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Am I Making a Good Bet? Part 6

by Steve Zolotow |  Published: Dec 21, 2016


I ended the last column by posing a question relating to a semi-bluff. One player has ASpade Suit QSpade Suit and his opponent has KHeart Suit KDiamond Suit. On fourth street, the board is 8Spade Suit 8Heart Suit 5Spade Suit 4Club Suit. The ASpade Suit QSpade Suit goes all-in with a pot-sized bet. What should the kings do?

They might be up against a strong hand, and have few or even no outs. If the bettor has a full house, a straight, any eight, or aces, the kings have only two outs. If he has quads, the kings have no outs. It takes a pretty brave player to make this call. But even if he does make it, the semi-bluffer will still win 25 percent of the time. There are 44 unknown cards, three aces and eight of the nine remaining spades will win for him. He wins with 11 of 44 cards or 25 percent of the time. (Note that the KSpade Suit makes his full house.)

When someone makes a pot-sized pure bluff, with no outs, their opponent must call at least half the time to prevent them making an immediate profit. If there were 500 in the pot, and you bet 500, now he has to call at least half the time to prevent you from making an immediate profit. If the ordinary bluff is called 60 percent of the time, the bluffer loses 500 times .6 and wins 500 times .4, so he’d lose 100 on the bluff.

In the case when the bet is a semi-bluff, the bettor has outs when called. Now suppose the kings call 60 percent of the time. The semi-bluff does much better than if it was a pure bluff. In this case, it will win 25 percent of the times when called. There are now three cases. You win 500 times .4 when he folds, and you win 1000 times .15 when he calls and you hit an out, while only losing 500 times .45 for a net plus of 125.

At the end of the last column, I asked you to calculate how often the kings must call to break even. The answer is the kings must call 80 percent of the time to break even. As this series of columns has suggested, I am always trying to make good bets. I would happily bet that out of the thousands of Card Player readers, fewer than 10 took the time to solve this problem.

The easy way to approximate a solution is to test a few cases. We saw above that calling 60 percent of the time wasn’t enough. Suppose we run the numbers to see how calling 75 percent of the time does. The semi-bluffer still shows around a profit of a little over 30. Based on this we can assume the kings would have to call almost every time for the bluffer to lose significant money.

It should be noted that this was a particularly strong semi-bluff. It has a lot of outs. Semi-bluffs are still often good bets even when the semi-bluffer’s hand is weaker. Suppose the semi-bluff was made with a gutshot straight draw, a hand with only four outs if called. The best hand still has to call almost 60 percent of the time to break even.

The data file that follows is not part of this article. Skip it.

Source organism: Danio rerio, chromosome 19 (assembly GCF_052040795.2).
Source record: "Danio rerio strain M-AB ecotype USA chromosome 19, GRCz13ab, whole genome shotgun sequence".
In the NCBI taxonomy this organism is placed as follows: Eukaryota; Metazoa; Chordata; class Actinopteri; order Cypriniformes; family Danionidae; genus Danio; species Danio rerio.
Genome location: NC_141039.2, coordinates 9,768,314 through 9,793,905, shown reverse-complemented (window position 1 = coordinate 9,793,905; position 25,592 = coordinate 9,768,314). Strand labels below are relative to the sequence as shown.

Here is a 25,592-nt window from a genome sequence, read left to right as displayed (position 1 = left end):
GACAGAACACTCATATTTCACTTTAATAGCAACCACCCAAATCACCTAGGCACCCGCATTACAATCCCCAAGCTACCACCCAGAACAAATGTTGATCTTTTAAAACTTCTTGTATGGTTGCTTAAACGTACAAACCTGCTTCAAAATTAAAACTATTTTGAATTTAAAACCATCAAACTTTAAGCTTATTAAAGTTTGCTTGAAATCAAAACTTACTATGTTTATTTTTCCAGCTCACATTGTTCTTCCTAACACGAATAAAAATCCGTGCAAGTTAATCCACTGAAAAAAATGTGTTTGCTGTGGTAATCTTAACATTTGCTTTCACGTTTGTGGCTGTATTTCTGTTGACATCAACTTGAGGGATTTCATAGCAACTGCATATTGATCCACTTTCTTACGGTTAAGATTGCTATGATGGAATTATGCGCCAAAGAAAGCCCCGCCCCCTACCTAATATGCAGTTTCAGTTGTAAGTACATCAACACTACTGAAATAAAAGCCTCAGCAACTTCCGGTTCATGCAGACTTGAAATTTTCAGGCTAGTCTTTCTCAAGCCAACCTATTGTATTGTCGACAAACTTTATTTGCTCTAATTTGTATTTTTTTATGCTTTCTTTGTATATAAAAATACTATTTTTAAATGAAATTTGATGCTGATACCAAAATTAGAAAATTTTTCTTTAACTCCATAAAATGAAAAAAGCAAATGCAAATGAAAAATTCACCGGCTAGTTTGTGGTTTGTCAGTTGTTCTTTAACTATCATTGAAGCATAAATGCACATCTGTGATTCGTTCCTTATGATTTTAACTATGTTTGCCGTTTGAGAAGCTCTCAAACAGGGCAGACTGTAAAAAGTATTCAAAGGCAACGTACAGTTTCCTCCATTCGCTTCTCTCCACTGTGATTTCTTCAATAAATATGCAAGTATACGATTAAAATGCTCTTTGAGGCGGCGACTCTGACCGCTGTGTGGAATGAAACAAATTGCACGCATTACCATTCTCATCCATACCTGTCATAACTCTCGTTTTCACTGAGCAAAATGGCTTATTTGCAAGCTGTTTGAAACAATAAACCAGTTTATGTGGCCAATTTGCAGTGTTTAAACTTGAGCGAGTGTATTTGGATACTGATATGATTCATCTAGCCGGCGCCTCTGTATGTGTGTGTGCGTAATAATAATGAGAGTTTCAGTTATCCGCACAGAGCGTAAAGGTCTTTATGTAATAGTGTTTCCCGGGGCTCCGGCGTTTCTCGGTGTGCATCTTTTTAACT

Unless your opponent is a ‘calling station,’ semi-bluffs with a scary board are very good bets to make. There is a hidden benefit to making a lot of semi-bluffs. You will occasionally be caught bluffing. And even though you win some of the times you are caught, you’ll lose most of them. Your opponents will remember you are someone who bluffs a lot, especially when there is a scary board, so they will call you more often. But some of the time you won’t be bluffing or semi-bluffing. In fact, they will be more likely to call you when you have them crushed. You shouldn’t lose money on your semi-bluffs, but even if you do lose a little, you’ll gain much more when they call your great hands.

I apologize for talking about math and asking you to do hard work, but that is what it takes to win. Perhaps you can find a friend or hire a coach who is good at math, and they can help you get comfortable with common situations and problems. You want to make good bets and avoid making bad ones. Math is frequently the only way you can tell them apart.

To end on a lighter note, a physicist, a mathematician and a poker player discuss which is better: a wife or a girlfriend. The physicist says, “A girlfriend. You still have freedom to experiment.” The mathematician says, “A wife. You avoid unknown variables.” The poker player says “Both. When I’m not with my wife, she thinks I’m with my girlfriend. My girlfriend thinks I’m with my wife. So I can play poker without anyone disturbing me!” ♠

Steve ZolotowSteve ‘Zee’ Zolotow aka Zebra is a very successful gamesplayer. He has been a full-time gambler for over 40 years. With two WSOP bracelets, over 50 cashes, and a few million in tournament cashes, he is easing into retirement. He currently devotes most of his Vegas gaming time to poker, and can be found in cash games at Bellagio and at tournaments during the WSOP. When escaping from poker, he spends the spring and the fall in New York City where he hangs out at his bars: Doc Holliday’s, The Library and DBA.